In 1952, Ralph Ellison published, to great acclaim, his first and only novel, Invisible Man. The book narrated how Ellison’s protagonist, a black man, suffered social oppression. But that was long ago, and one thing black people definitely don’t suffer anymore is oppression. Rather, many dish it out, aided by their allies of other races, as seen most dramatically in the terroristic Floyd Riots, but it happens every day in every organization in America. The targets are, most of all, those at the bottom of today’s social hierarchy—heterosexual (that is, normal) white men outside the professional-managerial elite. And Samuel Finlay’s Breakfast with the Dirt Cult is, one might say, the new Invisible Man.
For twenty years, our rulers have propagandized us with two contradictory claims. First, that the West is locked in an existential conflict with Islam, justifying any spending, any killing, and any erasure of our ancient liberties. And second, that no Muslim, as a Muslim, is any threat to anybody whatsoever. Resolving the contradiction is not hard, but why bother, because what American cares about global Islam now? As the American empire collapses inward and America’s divisions are elucidated ever more clearly, our internal conflicts have superseded any conflict with Islam. Still, maybe conflict will return when the West is reborn, or replaced, and as always we can learn a lot from studying the past that may yet be useful in the future.
This book appears, to the casual reader, to be propaganda designed to persuade a Great Power, the United States, to aid the Kurdish fight for independence. Like all good wartime propaganda, it grabs the reader’s attention and tugs at his heartstrings. But it’s double propaganda, cleverly done, because beneath the top layer of propaganda is another, artfully concealed. The goal of that second layer is to sell to Americans the Kurdish People’s Party (PKK), a crypto-Maoist combination of political party and war machine. And it’s the PKK, and more broadly the politics surrounding so-called Kurdistan, that I want to explore today.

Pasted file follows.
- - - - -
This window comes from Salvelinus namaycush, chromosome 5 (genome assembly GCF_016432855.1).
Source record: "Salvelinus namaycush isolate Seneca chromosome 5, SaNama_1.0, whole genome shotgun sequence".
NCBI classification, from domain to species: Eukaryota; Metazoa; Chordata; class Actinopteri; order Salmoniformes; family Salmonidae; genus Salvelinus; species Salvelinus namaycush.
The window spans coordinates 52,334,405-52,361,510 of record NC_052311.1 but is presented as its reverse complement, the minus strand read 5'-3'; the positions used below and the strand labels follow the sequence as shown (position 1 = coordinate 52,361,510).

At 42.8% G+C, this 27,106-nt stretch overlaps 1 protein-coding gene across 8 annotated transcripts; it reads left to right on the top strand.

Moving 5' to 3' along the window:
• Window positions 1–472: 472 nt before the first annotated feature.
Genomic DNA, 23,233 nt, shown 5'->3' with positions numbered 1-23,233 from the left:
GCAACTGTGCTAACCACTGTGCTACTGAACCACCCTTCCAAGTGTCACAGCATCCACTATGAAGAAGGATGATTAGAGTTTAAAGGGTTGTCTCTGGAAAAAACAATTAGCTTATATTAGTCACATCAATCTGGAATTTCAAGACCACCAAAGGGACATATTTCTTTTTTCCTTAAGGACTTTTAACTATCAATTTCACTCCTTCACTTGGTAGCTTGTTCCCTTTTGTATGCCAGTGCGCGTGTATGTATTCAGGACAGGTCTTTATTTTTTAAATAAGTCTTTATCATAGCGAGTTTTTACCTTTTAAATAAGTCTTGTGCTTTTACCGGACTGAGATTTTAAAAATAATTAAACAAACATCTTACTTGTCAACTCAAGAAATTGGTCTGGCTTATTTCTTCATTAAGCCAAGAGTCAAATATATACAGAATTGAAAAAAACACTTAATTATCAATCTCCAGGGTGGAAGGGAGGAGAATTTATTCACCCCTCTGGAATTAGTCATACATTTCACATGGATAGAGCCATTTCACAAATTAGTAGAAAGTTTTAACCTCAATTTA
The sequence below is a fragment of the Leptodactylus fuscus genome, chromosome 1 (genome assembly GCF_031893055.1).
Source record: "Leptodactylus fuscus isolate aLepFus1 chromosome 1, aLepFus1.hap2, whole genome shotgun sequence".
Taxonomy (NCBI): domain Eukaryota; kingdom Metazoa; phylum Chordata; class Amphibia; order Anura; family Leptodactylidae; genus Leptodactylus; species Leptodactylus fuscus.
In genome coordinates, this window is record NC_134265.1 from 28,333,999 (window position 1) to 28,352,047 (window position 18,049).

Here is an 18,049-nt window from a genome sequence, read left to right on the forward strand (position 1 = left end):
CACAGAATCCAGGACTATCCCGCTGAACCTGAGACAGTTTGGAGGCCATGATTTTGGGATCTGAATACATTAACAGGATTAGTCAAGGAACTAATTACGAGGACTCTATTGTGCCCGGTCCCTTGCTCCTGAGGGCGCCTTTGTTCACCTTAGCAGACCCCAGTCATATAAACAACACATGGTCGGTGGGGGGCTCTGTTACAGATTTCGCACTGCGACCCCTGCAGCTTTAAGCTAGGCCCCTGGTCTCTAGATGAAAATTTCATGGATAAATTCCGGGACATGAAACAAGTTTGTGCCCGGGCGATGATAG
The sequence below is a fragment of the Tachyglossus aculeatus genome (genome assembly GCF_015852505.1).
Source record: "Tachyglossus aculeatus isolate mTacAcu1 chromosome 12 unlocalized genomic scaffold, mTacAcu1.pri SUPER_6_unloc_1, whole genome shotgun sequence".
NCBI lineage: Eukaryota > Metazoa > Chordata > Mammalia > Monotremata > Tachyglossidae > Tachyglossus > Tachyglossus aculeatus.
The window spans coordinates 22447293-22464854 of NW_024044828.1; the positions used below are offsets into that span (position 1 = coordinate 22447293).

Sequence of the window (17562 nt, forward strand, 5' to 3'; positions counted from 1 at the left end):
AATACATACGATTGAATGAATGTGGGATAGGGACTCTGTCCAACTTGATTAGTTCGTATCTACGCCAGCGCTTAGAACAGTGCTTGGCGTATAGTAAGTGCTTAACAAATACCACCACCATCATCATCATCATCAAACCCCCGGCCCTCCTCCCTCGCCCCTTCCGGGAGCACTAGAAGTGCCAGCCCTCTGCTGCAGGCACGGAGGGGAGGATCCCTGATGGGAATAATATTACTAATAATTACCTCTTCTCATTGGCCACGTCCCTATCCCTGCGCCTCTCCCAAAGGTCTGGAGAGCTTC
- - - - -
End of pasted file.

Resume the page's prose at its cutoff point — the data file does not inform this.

Without specific intention, I seem to have turned into a Roger Crowley fanboy, as shown by that I have now read every one of his books. Crowley is a British maritime historian, all of whose books are tied to the Mediterranean in the pre-modern portion of the second millennium, many centering around the interaction of Christianity and Islam. Conquerors is somewhat of a departure—still a maritime history, even more so than most of his books, but focused not on the Mediterranean, instead on the nearly unbelievable accomplishments of the Portuguese in the Atlantic and Indian Oceans between 1490 and 1520. Crowley makes the colorful, dramatic, and heroic deeds of the Portuguese leap off the page.
When we think of Late Antiquity, we usually think of Rome, either its decline in the West or its continuation in the East. When we are feeling particularly adventurous, we may think of the Sassanid Persians, or ponder the stirrings of the Franks in the dark forests of Gaul. We usually don’t think of the farther reaches of the Red Sea—Ethiopia, the Horn of Africa, and what are today the oil- and blood-soaked sands of Saudi Arabia and Yemen. But in the several centuries after Christ, all these were very much part of the known world, if somewhat peripheral. The Throne of Adulis reconstructs, from fragmentary evidence, those centuries, through the prism of wars conducted across the Red Sea.